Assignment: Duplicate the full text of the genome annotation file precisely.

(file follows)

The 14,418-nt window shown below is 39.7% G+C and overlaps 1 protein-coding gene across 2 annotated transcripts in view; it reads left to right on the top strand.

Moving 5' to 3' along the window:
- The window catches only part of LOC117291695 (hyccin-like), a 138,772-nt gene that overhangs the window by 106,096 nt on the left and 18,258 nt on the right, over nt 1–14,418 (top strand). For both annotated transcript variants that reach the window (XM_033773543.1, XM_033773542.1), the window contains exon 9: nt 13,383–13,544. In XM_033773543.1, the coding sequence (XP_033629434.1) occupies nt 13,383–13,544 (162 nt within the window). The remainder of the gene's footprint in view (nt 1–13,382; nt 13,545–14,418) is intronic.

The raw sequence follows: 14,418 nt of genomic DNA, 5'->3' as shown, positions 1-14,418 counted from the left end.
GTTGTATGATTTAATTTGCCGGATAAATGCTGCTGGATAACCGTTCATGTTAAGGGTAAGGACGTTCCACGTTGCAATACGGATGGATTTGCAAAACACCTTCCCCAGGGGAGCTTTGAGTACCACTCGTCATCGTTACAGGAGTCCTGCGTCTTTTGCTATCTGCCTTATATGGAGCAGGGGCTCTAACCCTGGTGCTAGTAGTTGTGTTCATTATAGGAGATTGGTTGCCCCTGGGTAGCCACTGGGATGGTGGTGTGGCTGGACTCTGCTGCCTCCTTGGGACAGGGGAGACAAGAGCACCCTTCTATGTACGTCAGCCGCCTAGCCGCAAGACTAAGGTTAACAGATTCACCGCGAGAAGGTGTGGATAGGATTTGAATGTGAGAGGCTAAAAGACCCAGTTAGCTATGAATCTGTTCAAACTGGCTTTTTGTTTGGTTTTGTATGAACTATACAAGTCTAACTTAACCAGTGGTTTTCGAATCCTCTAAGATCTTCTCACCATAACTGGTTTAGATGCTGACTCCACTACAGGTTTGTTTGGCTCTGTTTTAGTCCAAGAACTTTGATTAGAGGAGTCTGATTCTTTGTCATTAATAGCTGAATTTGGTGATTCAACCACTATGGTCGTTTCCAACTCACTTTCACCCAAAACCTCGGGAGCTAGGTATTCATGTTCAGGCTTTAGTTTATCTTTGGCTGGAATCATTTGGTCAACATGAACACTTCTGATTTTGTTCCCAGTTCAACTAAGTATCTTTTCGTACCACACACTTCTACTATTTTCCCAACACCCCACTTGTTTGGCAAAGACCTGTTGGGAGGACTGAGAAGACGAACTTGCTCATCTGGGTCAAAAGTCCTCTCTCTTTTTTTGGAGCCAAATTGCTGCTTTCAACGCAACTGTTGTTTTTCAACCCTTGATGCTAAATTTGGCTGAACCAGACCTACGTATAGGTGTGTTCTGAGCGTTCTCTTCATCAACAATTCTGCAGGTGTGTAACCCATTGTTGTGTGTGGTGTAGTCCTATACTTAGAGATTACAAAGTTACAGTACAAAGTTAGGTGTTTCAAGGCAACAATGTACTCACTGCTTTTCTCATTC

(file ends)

The 14,418-nt window shown below is 39.7% G+C and overlaps 1 protein-coding gene across 2 annotated transcripts in view; it reads left to right on the top strand.

Moving 5' to 3' along the window:
- The window catches only part of LOC117291695 (hyccin-like), a 138,772-nt gene that overhangs the window by 106,096 nt on the left and 18,258 nt on the right, over nt 1–14,418 (top strand). For both annotated transcript variants that reach the window (XM_033773543.1, XM_033773542.1), the window contains exon 9: nt 13,383–13,544. In XM_033773543.1, the coding sequence (XP_033629434.1) occupies nt 13,383–13,544 (162 nt within the window). The remainder of the gene's footprint in view (nt 1–13,382; nt 13,545–14,418) is intronic.

The raw sequence follows: 14,418 nt of genomic DNA, 5'->3' as shown, positions 1-14,418 counted from the left end.
GTTGTATGATTTAATTTGCCGGATAAATGCTGCTGGATAACCGTTCATGTTAAGGGTAAGGACGTTCCACGTTGCAATACGGATGGATTTGCAAAACACCTTCCCCAGGGGAGCTTTGAGTACCACTCGTCATCGTTACAGGAGTCCTGCGTCTTTTGCTATCTGCCTTATATGGAGCAGGGGCTCTAACCCTGGTGCTAGTAGTTGTGTTCATTATAGGAGATTGGTTGCCCCTGGGTAGCCACTGGGATGGTGGTGTGGCTGGACTCTGCTGCCTCCTTGGGACAGGGGAGACAAGAGCACCCTTCTATGTACGTCAGCCGCCTAGCCGCAAGACTAAGGTTAACAGATTCACCGCGAGAAGGTGTGGATAGGATTTGAATGTGAGAGGCTAAAAGACCCAGTTAGCTATGAATCTGTTCAAACTGGCTTTTTGTTTGGTTTTGTATGAACTATACAAGTCTAACTTAACCAGTGGTTTTCGAATCCTCTAAGATCTTCTCACCATAACTGGTTTAGATGCTGACTCCACTACAGGTTTGTTTGGCTCTGTTTTAGTCCAAGAACTTTGATTAGAGGAGTCTGATTCTTTGTCATTAATAGCTGAATTTGGTGATTCAACCACTATGGTCGTTTCCAACTCACTTTCACCCAAAACCTCGGGAGCTAGGTATTCATGTTCAGGCTTTAGTTTATCTTTGGCTGGAATCATTTGGTCAACATGAACACTTCTGATTTTGTTCCCAGTTCAACTAAGTATCTTTTCGTACCACACACTTCTACTATTTTCCCAACACCCCACTTGTTTGGCAAAGACCTGTTGGGAGGACTGAGAAGACGAACTTGCTCATCTGGGTCAAAAGTCCTCTCTCTTTTTTTGGAGCCAAATTGCTGCTTTCAACGCAACTGTTGTTTTTCAACCCTTGATGCTAAATTTGGCTGAACCAGACCTACGTATAGGTGTGTTCTGAGCGTTCTCTTCATCAACAATTCTGCAGGTGTGTAACCCATTGTTGTGTGTGGTGTAGTCCTATACTTAGAGATTACAAAGTTACAGTACAAAGTTAGGTGTTTCAAGGCAACAATGTACTCACTGCTTTTCTCATTC